I was doing a really good job of writing down our evening meals. I only cook one meal per day. The rest of the day is, kind of, pot-luck for my girls. Deus Ex Machina makes his own breakfast each morning, because he gets up before the rest of us (usually eggs or gluten-free pancakes - and he has used up all of the buckwheat flour and most of the gluten-free baking mix we had). He packs a lunch for work (usually leftovers or some soup from the pantry), and then he's gone for the day.
The girls are all old enough that they can make their own breakfast and lunch (usually it's a "brunch" followed by periodic snacking). We've had some interesting combinations of foods as the accepted breakfast-type foods have been exhausted. This morning, for instance, I had leftover chili. Of course, I'm not a fan of breakfast food, in general (except eggs ... and bacon), and I don't think any particular food should be relegated to a particular time of day. Curried chicken salad is as good at 9:00 AM as it is at 6:00 PM. Just sayin'. My girls are starting to agree.
This week, I forgot to write down a couple of days, and honestly, last Sunday feels like it was forever ago. It's been that kind of week. We picked up our foster puppy last weekend, an event which falls into the realm of what was I thinking?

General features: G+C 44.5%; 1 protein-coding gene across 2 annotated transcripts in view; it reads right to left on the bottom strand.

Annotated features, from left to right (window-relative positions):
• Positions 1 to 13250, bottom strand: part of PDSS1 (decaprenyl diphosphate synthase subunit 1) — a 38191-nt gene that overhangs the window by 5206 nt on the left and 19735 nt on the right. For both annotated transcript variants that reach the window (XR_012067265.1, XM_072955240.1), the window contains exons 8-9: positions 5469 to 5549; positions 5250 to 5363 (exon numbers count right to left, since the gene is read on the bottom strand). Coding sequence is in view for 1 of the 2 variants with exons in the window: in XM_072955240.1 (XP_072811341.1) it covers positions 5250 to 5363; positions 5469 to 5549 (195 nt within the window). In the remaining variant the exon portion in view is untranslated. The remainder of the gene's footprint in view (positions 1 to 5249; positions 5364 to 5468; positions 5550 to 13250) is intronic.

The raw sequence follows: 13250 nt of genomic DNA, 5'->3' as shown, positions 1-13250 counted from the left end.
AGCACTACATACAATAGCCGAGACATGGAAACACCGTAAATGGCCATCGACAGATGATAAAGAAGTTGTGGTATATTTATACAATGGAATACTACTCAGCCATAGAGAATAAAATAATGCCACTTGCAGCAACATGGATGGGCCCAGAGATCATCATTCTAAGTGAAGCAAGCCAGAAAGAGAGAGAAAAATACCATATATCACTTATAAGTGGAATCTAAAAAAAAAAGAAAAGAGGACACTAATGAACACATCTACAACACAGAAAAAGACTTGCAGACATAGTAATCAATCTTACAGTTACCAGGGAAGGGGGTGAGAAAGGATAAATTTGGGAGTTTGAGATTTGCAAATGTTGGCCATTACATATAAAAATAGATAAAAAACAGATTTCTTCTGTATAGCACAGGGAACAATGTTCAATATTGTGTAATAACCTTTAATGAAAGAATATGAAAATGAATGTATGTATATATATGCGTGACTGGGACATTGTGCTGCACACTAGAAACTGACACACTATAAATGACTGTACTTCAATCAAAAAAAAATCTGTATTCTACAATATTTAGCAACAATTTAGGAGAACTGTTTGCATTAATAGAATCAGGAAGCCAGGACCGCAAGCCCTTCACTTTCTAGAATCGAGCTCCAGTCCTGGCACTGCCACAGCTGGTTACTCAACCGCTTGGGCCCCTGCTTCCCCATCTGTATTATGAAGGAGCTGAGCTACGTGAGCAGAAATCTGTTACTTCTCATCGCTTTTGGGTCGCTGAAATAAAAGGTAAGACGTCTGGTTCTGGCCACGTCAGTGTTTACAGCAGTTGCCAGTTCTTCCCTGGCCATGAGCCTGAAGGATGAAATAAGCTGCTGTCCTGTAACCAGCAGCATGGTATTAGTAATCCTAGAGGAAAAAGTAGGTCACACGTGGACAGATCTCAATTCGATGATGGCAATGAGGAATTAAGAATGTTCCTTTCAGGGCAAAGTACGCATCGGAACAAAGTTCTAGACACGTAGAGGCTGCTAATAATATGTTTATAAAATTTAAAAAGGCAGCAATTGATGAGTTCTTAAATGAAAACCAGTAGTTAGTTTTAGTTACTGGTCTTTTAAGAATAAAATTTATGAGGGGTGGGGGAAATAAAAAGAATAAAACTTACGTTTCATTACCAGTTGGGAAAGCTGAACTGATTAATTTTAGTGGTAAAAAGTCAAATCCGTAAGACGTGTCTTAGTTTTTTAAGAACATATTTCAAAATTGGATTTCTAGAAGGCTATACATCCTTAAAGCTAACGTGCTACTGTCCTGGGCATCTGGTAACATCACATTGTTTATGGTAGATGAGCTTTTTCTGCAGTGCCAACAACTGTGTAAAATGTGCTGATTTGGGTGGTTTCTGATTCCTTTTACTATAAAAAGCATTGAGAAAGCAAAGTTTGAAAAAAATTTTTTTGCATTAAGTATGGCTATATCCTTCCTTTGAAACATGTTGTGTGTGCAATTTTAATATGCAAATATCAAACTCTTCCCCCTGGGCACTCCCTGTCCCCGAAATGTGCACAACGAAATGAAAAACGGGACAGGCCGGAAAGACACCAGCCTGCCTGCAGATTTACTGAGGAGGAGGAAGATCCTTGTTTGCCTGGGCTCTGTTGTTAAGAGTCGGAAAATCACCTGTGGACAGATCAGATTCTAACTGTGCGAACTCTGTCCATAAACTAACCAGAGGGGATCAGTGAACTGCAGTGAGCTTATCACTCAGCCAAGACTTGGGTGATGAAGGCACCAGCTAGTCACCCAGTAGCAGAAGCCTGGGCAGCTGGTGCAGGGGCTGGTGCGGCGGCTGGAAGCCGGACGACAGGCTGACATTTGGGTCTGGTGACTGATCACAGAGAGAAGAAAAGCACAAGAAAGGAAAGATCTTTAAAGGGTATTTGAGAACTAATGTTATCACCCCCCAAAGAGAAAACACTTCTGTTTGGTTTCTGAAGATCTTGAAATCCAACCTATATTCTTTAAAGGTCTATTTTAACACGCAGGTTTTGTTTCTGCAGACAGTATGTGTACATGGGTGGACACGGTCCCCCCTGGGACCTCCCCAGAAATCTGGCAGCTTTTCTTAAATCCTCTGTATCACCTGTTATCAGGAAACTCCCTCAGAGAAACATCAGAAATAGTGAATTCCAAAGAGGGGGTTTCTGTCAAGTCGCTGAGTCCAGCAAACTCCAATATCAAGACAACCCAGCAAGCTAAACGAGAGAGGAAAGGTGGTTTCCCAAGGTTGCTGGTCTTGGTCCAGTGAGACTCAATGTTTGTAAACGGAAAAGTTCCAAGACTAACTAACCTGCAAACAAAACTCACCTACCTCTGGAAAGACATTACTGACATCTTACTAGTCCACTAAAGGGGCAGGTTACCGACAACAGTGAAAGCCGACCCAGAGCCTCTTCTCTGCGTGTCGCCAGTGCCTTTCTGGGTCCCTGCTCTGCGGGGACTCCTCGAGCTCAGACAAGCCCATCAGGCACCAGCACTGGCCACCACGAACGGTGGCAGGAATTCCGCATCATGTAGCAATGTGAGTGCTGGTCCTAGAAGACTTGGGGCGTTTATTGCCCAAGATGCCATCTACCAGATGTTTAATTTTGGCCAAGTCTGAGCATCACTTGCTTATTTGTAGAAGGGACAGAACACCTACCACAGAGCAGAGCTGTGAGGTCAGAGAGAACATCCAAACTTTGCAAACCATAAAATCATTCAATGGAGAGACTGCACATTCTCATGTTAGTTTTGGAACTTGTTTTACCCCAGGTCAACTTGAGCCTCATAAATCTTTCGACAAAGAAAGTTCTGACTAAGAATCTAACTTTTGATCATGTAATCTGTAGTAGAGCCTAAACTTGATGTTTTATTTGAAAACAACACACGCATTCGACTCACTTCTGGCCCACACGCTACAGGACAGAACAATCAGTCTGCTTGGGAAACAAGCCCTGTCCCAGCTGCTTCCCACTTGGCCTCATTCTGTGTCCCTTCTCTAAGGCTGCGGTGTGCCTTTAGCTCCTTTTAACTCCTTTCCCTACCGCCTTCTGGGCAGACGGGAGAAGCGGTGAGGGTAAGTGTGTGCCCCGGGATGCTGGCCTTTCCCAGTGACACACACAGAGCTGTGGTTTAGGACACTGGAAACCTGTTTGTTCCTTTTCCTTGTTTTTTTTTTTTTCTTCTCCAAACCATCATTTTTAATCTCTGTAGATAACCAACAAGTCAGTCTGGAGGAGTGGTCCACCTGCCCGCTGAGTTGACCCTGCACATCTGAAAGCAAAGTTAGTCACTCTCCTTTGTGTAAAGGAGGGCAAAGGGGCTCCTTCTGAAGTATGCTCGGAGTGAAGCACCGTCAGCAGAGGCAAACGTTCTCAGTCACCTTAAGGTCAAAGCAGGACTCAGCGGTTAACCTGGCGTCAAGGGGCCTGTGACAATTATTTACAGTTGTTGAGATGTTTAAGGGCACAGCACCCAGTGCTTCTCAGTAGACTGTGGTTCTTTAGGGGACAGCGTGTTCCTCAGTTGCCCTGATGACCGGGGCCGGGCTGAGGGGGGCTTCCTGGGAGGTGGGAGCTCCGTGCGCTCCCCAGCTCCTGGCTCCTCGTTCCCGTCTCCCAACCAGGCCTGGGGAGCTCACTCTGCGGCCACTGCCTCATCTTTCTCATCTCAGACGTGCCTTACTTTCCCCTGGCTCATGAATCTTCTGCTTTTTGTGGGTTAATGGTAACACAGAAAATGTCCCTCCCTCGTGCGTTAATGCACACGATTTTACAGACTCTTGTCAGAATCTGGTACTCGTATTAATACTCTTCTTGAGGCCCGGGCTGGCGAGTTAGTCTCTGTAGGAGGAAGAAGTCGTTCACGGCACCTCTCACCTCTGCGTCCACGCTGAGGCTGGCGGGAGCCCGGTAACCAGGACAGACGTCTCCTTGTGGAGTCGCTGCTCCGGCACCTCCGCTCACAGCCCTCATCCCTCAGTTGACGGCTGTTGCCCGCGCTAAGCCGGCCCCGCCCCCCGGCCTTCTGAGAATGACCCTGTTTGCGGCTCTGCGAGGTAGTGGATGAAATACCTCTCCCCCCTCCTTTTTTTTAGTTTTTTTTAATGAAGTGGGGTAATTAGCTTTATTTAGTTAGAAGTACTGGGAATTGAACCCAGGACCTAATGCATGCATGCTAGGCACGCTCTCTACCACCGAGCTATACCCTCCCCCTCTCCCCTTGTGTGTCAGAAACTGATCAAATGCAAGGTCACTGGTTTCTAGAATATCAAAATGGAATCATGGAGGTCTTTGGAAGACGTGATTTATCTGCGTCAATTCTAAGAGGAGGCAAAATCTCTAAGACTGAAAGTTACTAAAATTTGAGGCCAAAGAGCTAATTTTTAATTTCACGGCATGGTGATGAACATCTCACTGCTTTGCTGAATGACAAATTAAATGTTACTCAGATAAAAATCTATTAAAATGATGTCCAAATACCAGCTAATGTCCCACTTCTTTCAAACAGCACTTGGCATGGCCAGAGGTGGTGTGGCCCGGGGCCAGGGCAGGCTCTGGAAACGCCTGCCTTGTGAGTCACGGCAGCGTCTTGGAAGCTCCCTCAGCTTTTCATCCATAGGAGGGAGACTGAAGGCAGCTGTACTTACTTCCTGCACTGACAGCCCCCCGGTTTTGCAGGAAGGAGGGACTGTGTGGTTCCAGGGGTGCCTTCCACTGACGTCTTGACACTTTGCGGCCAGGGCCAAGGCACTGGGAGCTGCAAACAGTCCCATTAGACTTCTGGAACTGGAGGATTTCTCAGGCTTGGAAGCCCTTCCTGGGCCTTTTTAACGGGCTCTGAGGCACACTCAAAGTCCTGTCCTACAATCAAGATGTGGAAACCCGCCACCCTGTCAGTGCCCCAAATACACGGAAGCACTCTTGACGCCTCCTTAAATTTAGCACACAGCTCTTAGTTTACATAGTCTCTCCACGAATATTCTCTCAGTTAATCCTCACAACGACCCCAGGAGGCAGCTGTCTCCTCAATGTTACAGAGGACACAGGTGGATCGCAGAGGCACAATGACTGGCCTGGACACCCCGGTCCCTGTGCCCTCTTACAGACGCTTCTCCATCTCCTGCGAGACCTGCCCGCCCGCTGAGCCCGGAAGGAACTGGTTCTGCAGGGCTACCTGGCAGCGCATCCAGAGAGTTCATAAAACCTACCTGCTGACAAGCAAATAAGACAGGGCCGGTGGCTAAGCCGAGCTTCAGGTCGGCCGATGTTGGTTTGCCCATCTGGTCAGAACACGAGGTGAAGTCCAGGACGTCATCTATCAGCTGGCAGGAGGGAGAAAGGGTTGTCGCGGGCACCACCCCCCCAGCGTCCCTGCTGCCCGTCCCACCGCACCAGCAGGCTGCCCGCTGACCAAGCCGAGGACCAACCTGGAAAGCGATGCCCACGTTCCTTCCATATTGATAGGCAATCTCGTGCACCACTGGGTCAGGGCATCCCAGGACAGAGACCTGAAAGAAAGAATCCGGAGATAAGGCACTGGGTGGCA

Last week was also Spring Break, not that that really means anything to us, except that we didn't have co-op. Instead, the girls went to a friend's house for a painting party for decorations for their upcoming prom. Yes, homeschoolers can actually have a prom. The friend lives more than an hour's drive from here.
So, I drove them up, and I came home, and the next day, I drove back and came home. It was over five hours of driving. That's a lot of driving, especially for someone who hates to drive, and I was thinking, during those long, long hours winding through the mountains, that I love the scenery, and I love the ruralness, and I dream, often, of having a little piece of land up ... somewhere. And then, when we arrived at the beautiful house on a hill above a lake, I thought how lovely it would be to look out at that everyday. Then, I drove back, and back, and back ... and I realized that, while I would LOVE to live in a more rural area on a larger piece of land, if it included driving, I have to say no. I already drive more than I want to drive, because we only have one car, but there is simply no way we could be a one car family if we lived rurally. Not if we had the lifestyle we have at the moment.
To our credit, even with the busyness of our lives and all of that extra, unplanned, driving, we managed to eat from home, and since I don't, in general, buy convenience food, it means that I cooked.
On Sunday, according to my notes, we had braised rabbit. We harvested half of the bunnies from our winter litters, and so that's probably accurate. We also made rabbit sausage, and I'm pretty sure that was breakfast on Monday morning. I didn't write down what we had for dinner on Monday. I wish I could remember. I'll bet it was yummy.
Tuesday I baked a ham steak (from last fall's pig share). I always get our hams uncured, and so, I slow cook them, usually in a liquid. In this case, it was apple cider. Yum! I also made a peach cobbler using canned peaches, and we had pickles and some leftover quiche on the side.